Overall equipment effectiveness (OEE) is a critical measure of equipment and process health, providing a single number that gives a representative estimate of how well equipment is performing. Pharma manufacturers can use OEE calculations to identify patterns of performance and areas of improvement, allowing them to reduce downtimes, enhance yield or performance, and optimize quality. However, despite its critical importance as a metric, most pharma manufacturers currently calculate overall equipment effectiveness manually via Excel spreadsheets. These manual offline systems produce outdated data that can’t be used for real-time adjustments and are prone to calculation and input errors. Some manufacturers use more automated systems, but only extract data from a single source system like a manufacturing execution system (MES). This reduces the measurement accuracy of the equipment state and often lacks the context to understand root causes for any downtime (where the data may be in a quality system). As such, while pharma has recognized the need to accurately quantify current performance using OEE calculations, today that is a difficult task.
Compounding this issue of automated data collection and synthesis is that there is no single consistent definition for OEE. Even within a single manufacturing facility, variations in how the OEE calculation is performed for a single piece of equipment, as well as the key definitions or assumptions that go into the calculation, reduce the ability for teams to compare numbers across pieces of equipment. What’s needed is a better way to automate the collection of all the data around a piece of equipment and its utilization, as well as a consistent way to calculate OEE that can scale across all the process units in a facility. That requires an approach that can synthesize multiple data sources and collate and contextualize the data in a way that is simple to visualize and act on.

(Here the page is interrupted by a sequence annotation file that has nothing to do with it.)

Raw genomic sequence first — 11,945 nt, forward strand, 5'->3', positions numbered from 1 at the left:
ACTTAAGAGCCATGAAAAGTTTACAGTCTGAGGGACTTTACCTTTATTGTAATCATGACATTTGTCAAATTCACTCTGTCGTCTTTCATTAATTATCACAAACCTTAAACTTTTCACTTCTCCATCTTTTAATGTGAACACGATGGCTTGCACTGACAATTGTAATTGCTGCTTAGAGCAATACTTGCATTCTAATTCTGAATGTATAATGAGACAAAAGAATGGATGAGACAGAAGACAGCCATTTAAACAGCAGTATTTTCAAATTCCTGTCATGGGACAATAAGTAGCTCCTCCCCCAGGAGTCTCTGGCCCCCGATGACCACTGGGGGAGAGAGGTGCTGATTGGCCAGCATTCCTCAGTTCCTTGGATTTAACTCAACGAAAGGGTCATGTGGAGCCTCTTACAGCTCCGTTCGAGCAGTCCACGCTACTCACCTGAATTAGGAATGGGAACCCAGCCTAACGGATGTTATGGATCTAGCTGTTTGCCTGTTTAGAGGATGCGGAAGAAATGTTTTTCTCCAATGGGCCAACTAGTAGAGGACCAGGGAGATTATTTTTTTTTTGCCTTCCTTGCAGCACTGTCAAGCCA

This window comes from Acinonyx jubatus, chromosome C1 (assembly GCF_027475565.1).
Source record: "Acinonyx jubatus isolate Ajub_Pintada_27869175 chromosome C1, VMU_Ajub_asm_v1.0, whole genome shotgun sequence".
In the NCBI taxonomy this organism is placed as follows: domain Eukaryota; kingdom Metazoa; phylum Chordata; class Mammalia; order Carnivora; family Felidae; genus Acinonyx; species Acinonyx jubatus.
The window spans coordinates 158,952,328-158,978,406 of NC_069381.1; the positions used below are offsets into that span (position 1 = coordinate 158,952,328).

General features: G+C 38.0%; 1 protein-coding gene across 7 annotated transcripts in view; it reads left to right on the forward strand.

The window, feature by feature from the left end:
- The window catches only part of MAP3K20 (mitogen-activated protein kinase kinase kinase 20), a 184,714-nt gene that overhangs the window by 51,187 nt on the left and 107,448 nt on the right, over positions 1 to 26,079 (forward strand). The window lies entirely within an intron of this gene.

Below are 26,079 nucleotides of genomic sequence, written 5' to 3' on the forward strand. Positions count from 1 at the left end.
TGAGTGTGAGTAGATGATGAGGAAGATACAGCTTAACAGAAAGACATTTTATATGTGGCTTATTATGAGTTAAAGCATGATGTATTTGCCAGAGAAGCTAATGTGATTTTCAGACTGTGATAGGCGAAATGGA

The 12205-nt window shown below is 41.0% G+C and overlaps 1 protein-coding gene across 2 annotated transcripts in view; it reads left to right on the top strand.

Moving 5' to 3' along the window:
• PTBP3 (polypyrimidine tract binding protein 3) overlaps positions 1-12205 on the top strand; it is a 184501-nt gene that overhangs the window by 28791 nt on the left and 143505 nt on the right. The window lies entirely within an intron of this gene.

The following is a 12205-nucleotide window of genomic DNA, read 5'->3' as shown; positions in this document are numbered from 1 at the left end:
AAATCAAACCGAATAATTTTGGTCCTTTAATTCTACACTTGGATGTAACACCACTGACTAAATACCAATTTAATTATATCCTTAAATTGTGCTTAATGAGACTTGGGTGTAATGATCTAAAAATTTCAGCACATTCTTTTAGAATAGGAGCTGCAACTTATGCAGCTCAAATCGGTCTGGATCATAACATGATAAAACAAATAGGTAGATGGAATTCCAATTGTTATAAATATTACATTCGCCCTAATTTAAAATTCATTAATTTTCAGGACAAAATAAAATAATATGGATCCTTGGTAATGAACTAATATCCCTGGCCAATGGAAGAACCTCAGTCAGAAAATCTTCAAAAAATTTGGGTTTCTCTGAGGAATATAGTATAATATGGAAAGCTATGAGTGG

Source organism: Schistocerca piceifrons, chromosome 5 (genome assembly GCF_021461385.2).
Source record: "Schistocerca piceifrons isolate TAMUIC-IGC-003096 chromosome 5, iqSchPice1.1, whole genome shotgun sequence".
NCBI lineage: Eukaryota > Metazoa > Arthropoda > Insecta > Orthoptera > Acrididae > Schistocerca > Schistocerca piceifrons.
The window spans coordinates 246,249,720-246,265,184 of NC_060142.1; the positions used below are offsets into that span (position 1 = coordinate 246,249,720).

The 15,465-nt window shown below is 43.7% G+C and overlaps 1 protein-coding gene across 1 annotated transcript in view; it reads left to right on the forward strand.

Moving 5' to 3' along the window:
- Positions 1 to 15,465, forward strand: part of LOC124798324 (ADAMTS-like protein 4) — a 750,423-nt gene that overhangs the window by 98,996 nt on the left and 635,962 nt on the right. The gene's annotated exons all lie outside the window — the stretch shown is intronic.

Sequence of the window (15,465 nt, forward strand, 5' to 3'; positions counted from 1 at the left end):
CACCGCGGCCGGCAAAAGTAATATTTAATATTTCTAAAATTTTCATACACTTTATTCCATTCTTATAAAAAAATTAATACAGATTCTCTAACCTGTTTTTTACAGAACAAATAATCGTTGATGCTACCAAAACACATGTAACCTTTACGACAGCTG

SmartFactory Rx is an example of a system that has taken a holistic approach to understanding OEE. We do this by using multiple data sources and contextualizing and integrating them together to provide a single unified view of equipment usage. Integration of data from multiple available sources provides the context necessary to determine not only what is happening in real-time, but the contributing factors behind the OEE calculation. For example, to determine the rate at which the equipment is running, data from the plant information system (e.g., OSIsoft PI) may be needed. Identifying the quantity of material produced may require data from the MES. Data associated with maintenance is usually obtained from the computerized maintenance management system (CMMS), including whether it was a planned maintenance or down-time caused by an unplanned event on the line. All these systems together provide the data needed to accurately account for overall OEE, and the cause of any low efficiency (or trends).
- At level 1, data from a real-time historian (such as OSIsoft PI) is used to derive if the equipment is currently producing, stopped, waiting, or is in a fault position.
- At level two, this data is integrated with batch-context data (e.g., whether there is a batch in progress and, if so, whether it is a new batch, continuation of the existing batch or a re-process).
- At level three (the outermost level), we provide even greater context as we look to identify root causes for the undesired equipment state. For instance, we check the equipment upstream and downstream to see if the problem can be attributed to an issue elsewhere on the manufacturing line.
This kind of automated equipment performance tracking enables effective visualization of activities and issues on the line that can be demonstrated in a Gantt chart, as in Figure 2. In this example, you can see a piece of equipment that has not been producing (shown as gray) because of a line clearance being performed. However, that took up 30% of this equipment’s day. Can this be minimized? Additionally, for more than 50% of the day, part of the equipment was broken down. From there, we can provide insights into opportunities for performance improvement and set key performance indicators (KPIs) based on more realistic OEE.